For nearly two years I have been blogging about the efforts of faculty members at the City College of San Francisco (CCSF) to resist efforts by the Accrediting Commission for Community and Junior Colleges (ACCJC) to revoke the school’s accreditation. As ACCJC has lost credibility and its own status as an authorized accrediting agency grows increasingly troubled at both the federal and state levels, CCSF faculty members have turned their attentions to contract negotiations between their union, American Federation of Teachers (AFT) Local 2121 and the CCSF administration. Last month union members were arrested protesting the school’s failure to negotiate in good faith. The action followed the announcement the previous day that 92 percent of union members voted to authorize a strike. The union has been in talks with the college for around a year and without a contract for 9 months.
On Tuesday, the union’s governing body voted unanimously to conduct a one-day walkout this coming Wednesday, April 27, to protest the administration’s unfair labor practices in negotiation. The following is an op-ed piece published in the San Francisco Chronicle April 21 by AFT 2121 President Tim Killikelly, a political science instructor, and Vivek Narayan, a CCSF student:
Next Wednesday, faculty and students at City College of San Francisco will not be in their classrooms. They will be walking picket lines in front of their campuses throughout the city, in a first-ever faculty unfair labor practice strike.
Faculty and students at City College are deeply committed to ensuring the future of the college, as demonstrated by our efforts over several years to roll back the Accrediting Commission for Community and Junior College’s illegal disaccreditation attempt. Our efforts to fight back, at first scoffed at, have resulted three years later in state and federal action to reform and replace the ACCJC.
Earlier this week, we joined with San Francisco Supervisor Jane Kim and many other stakeholders to unveil a proposal to make City College tuition-free. If approved, this will increase and stabilize the college’s enrollment, restoring access to the gateway to higher education for thousands of low-income students of color who were frightened away by the ACCJC’s destructive actions and resultant bad publicity.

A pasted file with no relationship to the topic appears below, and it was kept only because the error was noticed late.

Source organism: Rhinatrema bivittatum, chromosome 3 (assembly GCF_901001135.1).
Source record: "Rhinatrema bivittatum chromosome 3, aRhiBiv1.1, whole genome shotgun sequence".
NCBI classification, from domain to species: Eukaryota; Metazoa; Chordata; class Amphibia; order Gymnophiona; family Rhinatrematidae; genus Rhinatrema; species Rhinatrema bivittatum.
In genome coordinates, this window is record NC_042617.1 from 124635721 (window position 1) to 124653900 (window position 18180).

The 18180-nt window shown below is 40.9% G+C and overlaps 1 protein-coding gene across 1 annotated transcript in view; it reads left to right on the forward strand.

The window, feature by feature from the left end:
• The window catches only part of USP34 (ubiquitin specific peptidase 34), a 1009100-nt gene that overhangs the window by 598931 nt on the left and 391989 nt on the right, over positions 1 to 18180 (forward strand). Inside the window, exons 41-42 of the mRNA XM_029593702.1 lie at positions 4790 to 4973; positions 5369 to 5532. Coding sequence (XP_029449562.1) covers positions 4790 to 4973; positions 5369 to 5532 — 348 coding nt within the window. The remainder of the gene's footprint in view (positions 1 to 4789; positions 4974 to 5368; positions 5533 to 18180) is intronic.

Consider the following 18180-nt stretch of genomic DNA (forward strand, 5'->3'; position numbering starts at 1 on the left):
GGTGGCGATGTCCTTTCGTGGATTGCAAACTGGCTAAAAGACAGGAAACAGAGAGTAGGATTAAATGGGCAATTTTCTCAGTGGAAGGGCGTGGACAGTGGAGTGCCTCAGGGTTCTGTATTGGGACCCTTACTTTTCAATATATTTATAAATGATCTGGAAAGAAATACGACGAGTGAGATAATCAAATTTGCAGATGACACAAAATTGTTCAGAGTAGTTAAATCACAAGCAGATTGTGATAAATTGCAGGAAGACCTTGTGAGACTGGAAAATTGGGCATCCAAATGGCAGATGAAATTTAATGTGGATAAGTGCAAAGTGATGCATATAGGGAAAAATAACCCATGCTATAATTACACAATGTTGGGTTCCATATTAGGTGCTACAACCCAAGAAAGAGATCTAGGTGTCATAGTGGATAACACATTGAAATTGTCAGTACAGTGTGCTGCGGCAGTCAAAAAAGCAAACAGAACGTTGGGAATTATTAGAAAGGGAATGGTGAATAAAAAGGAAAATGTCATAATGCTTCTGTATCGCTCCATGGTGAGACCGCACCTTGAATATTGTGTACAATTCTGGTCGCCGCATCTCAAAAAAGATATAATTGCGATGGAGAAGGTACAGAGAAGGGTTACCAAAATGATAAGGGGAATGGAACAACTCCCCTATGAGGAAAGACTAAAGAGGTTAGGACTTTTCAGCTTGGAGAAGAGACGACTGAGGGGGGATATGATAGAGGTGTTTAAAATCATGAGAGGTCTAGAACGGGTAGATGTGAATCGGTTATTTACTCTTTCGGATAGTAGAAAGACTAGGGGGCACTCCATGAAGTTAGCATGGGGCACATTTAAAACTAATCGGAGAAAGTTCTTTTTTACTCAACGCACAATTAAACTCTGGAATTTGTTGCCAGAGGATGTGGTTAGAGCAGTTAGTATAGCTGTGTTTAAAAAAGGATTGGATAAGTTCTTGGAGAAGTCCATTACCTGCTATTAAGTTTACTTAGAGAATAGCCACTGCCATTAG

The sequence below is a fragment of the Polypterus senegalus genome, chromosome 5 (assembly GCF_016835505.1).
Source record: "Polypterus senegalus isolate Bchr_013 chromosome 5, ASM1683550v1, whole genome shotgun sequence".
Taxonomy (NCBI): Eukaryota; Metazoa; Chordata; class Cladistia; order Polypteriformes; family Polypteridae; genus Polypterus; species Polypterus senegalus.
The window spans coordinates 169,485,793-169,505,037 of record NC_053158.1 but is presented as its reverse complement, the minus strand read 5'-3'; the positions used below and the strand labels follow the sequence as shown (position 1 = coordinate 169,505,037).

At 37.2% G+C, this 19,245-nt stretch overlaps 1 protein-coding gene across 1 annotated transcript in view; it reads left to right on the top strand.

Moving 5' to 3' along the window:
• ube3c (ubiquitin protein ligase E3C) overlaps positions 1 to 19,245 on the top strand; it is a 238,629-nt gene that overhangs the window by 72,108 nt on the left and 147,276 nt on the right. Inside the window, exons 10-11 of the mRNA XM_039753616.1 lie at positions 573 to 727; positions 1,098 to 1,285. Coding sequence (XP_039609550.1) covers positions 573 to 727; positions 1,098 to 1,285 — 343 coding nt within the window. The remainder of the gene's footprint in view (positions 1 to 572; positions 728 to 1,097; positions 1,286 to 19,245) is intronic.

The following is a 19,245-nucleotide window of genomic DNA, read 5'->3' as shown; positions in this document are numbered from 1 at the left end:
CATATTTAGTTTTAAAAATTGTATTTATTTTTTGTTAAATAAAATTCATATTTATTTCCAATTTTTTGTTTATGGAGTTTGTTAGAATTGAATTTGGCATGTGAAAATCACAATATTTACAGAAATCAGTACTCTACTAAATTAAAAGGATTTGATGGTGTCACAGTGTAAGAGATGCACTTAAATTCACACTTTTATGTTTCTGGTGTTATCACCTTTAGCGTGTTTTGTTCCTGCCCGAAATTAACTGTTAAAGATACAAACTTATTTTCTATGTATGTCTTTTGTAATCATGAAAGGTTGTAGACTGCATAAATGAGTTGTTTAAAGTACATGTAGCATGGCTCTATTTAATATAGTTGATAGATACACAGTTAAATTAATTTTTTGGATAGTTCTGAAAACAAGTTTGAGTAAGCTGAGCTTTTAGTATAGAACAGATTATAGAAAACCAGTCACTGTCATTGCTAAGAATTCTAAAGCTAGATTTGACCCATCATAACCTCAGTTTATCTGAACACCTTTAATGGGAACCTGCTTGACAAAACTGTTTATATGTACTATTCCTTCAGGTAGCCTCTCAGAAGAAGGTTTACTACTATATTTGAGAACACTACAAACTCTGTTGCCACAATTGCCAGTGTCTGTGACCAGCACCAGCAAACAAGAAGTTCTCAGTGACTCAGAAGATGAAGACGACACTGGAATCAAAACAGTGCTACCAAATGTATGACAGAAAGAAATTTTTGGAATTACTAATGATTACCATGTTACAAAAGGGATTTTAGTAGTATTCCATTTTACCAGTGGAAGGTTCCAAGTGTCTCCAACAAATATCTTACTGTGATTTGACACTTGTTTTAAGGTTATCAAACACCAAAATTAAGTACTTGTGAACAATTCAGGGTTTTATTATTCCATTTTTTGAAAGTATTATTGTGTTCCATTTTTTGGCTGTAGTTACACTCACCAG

The top administrators of City College, however, have not been leaders during the accreditation crisis — in fact, just the opposite. Now their refusal to negotiate seriously with the faculty union in collective bargaining has unnecessarily plunged the institution into deeper conflict.
While hiring more top administrators and lavishing pay increases on them, the administration of Chancellor Susan Lamb has kept faculty salaries at 3.5 percent below 2007 levels. Administration is negotiating in bad faith and committing the unfair labor practice of going around the union bargaining team with offers, among others.
The administration bargaining team seems to still be listening to the ACCJC, which demanded a downsized City College as part of its deal to keep the college open.
The administration’s wrong-headed plan to cut 26 percent of classes over the next few years is already beginning. As colleges around the state restore classes and student programs and instructional staff lost during the Great Recession, thanks to Proposition 30 revenues and a recovering economy, City College is moving in the other direction.
City College students deserve the best education possible. And faculty, living in one of the most expensive cities in the world, will not accept a downsized school that doesn’t protect educational quality or an unfair contract that doesn’t allow instructors to live in the community in which they teach.
Earlier this year, faculty voted by 92 percent to authorize a strike if necessary. This week, the union’s delegate assembly unanimously voted to move ahead with a one-day strike next week. The students’ governing body has voted to walk out alongside their instructors.
Faculty and students do not take this decision lightly. We hope we don’t have to walk out on Wednesday. A fair administration proposal would make our action unnecessary. But we cannot sit idly by while the college administration allows the discredited ACCJC to dictate our contract and our future. The damage that this rogue accreditor has wrought on our students, college, community and faculty must stop.
We envision a City College with a broad mission — one that cares for and elevates students and workers. San Francisco needs the educational opportunities City College creates for Bay Area working families and the vibrancy it brings to our economy and culture.
Stand with us to defend the City College that San Francisco deserves! We hope you will join our picket lines Wednesday.